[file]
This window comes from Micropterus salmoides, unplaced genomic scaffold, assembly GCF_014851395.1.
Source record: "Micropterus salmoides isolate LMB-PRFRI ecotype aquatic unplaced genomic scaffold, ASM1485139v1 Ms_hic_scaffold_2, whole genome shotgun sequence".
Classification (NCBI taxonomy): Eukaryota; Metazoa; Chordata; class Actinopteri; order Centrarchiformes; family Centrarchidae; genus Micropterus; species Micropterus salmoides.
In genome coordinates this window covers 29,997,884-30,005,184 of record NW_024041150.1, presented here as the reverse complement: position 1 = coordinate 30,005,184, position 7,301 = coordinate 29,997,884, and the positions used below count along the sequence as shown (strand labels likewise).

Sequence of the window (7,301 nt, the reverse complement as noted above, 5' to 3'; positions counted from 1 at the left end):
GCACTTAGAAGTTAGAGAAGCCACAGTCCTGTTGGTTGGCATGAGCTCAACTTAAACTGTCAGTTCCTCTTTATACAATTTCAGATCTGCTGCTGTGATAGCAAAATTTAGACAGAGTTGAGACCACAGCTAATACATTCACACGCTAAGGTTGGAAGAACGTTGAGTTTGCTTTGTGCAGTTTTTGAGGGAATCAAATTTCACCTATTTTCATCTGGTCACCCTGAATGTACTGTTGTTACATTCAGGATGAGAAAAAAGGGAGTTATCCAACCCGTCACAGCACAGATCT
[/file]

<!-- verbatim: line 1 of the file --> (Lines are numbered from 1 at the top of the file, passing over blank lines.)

This window comes from Micropterus salmoides, unplaced genomic scaffold, assembly GCF_014851395.1.